Malali Bashir: It’s important for Afghan children to continue to read and write and have knowledge of their history, their identity, have a knowledge of science and stay a part of the rest of the world. Afghan children have the fundamental human rights that everyone else has, and they deserve an education.  

That’s why we’re partnering with Learn Afghanistan to tailor a rigorous curriculum that meets the educational needs of different grade levels in two languages. Azadi uses our deep understanding of our national audience to reach listeners where they are. Our decades of experience as a trusted national broadcaster enables us to be an effective distribution platform that reaches millions of Afghans. But, we’re also learning as we go; we are always looking at ways to improve and expand the curriculum so it resonates with our listeners and helps students continue their learning and have hope for their future.

And a final question: Why is it important to ensure that Afghanistan’s children are able to access educational materials beyond those crafted by the Taliban government?

Qadir Habib: Afghanistan has one of the youngest populations in the world, with a median age of 18. The Taliban do not allow girls to attend high school or university. While boys do receive education in Afghanistan, the quality of that education is often poor, and many children do not have access to proper schools or qualified teachers.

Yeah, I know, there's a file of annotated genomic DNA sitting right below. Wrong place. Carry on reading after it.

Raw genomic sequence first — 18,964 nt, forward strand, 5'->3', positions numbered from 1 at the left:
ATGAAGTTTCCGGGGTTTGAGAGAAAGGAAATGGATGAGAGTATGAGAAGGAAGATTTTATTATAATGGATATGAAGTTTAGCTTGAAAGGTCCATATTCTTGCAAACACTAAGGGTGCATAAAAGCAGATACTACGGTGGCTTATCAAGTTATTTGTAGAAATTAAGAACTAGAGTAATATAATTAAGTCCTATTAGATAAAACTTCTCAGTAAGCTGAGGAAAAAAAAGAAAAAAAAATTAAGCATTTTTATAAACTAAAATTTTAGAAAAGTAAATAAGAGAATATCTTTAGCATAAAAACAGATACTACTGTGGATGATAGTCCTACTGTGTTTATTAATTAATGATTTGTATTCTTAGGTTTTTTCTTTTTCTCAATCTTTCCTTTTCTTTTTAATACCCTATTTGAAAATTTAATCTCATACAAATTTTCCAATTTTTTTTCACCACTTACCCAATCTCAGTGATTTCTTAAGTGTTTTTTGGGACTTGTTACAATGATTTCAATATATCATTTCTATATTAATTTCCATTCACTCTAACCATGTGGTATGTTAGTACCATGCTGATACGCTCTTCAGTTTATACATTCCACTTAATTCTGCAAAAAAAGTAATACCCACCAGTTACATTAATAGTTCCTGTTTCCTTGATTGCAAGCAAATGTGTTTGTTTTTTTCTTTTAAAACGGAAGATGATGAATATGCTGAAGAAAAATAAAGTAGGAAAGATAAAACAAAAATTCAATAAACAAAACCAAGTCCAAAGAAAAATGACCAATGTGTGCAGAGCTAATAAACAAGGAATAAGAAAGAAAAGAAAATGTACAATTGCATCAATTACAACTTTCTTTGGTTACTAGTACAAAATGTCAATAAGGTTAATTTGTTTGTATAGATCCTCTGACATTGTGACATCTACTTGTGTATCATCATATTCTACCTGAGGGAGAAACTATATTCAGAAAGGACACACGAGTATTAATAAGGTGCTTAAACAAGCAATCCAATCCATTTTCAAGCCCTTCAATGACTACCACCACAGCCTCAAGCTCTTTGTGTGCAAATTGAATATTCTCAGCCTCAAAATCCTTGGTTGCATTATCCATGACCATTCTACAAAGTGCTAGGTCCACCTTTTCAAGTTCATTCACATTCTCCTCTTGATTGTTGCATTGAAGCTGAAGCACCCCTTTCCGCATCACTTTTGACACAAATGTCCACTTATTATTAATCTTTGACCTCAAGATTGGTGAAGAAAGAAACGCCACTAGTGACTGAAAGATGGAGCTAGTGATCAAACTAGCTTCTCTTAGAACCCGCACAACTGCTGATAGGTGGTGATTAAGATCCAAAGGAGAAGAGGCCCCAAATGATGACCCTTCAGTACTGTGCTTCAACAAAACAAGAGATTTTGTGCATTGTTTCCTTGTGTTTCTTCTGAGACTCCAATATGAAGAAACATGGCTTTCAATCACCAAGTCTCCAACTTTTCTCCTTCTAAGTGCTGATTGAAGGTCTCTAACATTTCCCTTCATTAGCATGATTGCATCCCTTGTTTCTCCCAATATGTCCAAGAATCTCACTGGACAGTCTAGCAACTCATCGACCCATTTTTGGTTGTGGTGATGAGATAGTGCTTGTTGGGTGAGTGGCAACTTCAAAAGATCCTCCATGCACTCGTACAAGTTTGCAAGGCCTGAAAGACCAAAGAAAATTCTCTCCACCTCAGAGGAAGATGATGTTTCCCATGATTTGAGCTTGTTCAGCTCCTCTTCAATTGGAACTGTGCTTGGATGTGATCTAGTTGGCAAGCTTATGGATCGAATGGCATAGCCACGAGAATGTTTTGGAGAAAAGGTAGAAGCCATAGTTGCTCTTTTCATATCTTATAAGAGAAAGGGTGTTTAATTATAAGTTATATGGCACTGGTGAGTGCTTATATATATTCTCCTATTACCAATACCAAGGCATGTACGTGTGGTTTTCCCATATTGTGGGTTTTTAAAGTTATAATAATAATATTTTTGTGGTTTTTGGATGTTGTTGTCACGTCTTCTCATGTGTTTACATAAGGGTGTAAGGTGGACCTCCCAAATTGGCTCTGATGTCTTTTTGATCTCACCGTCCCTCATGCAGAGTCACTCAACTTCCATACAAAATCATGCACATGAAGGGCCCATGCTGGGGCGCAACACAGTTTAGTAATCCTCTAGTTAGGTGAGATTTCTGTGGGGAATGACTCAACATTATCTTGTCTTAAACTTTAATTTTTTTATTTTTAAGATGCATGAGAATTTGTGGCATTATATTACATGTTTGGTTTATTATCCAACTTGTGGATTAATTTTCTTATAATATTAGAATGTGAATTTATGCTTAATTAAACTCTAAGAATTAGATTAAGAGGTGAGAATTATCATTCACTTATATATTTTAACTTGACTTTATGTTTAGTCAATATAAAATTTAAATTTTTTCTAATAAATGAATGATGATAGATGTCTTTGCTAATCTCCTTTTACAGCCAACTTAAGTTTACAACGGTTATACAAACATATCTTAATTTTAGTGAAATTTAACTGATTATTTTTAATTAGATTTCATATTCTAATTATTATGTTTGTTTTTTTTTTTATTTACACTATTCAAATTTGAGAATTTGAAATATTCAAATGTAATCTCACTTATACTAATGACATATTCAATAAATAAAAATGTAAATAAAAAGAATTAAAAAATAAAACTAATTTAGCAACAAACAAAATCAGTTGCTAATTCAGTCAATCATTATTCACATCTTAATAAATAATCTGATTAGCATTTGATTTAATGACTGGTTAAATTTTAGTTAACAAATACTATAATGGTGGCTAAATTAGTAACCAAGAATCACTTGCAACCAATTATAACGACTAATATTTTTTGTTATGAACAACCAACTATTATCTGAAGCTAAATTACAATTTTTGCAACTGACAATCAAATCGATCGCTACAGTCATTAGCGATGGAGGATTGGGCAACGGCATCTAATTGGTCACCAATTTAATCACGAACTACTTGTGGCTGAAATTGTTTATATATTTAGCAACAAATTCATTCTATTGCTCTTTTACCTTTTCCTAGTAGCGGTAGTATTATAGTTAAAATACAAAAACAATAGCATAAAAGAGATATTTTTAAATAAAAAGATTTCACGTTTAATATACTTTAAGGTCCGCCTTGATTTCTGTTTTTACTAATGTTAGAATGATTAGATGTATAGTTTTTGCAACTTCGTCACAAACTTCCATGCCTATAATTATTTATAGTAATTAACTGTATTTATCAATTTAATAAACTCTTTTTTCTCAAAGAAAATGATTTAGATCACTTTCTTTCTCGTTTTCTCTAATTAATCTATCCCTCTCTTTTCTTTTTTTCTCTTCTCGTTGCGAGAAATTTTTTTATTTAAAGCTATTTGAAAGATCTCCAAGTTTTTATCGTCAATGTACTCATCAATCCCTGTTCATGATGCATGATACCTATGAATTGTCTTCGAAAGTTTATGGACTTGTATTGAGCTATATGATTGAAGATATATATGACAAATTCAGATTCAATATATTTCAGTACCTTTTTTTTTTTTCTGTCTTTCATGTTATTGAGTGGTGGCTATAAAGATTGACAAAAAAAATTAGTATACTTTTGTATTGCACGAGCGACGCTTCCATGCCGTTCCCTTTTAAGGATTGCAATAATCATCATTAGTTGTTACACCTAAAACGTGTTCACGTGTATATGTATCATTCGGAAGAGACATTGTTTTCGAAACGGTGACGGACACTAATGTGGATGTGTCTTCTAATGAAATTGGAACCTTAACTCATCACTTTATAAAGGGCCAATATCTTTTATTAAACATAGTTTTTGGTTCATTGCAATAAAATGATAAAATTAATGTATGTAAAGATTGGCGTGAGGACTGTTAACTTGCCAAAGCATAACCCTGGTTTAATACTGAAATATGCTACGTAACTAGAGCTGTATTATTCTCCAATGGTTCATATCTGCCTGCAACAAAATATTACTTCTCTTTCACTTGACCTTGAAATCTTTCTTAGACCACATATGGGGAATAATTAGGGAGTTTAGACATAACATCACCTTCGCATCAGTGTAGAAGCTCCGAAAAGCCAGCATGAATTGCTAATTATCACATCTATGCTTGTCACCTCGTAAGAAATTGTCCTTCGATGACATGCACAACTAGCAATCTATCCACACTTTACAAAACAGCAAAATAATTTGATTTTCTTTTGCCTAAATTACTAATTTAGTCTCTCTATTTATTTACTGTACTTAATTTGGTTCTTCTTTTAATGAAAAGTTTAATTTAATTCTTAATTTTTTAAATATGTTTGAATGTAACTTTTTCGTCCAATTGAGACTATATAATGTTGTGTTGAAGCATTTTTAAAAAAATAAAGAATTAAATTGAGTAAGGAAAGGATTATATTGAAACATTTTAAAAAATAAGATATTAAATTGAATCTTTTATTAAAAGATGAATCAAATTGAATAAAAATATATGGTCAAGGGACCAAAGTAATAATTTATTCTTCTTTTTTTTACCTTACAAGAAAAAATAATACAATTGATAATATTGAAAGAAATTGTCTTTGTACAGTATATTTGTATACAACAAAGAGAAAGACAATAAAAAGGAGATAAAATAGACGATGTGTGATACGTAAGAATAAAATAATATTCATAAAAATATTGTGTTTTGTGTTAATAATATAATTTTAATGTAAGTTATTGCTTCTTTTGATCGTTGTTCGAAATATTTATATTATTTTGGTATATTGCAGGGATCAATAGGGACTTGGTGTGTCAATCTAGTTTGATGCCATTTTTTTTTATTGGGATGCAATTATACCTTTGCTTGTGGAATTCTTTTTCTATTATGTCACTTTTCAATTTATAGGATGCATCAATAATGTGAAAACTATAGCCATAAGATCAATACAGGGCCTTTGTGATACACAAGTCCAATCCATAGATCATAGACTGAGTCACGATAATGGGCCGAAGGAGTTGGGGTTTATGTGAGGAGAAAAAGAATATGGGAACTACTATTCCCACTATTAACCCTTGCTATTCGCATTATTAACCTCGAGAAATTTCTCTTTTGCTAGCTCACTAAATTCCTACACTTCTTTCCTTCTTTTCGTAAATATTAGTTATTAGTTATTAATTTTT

Additionally, international officials have raised concerns that the Taliban plan to turn boys’ schools into madrassas, which in Afghanistan and Pakistan have been associated with radicalization and militancy in recent decades.  

As a media outlet serving the Afghan people, we know that access to education is a complex issue that requires long-term, sustained efforts to address the root causes of poverty, radicalization, conflict, and discrimination. Nevertheless, it is essential to do what we can to help students continue their education, especially the most vulnerable groups such as girls and children in remote areas where access to education is limited. While a program such as “Education Hour” is not a substitute for proper schooling, it is the best available option to reach girls and other children in remote areas without internet access. We are doing what we can to support access to quality education.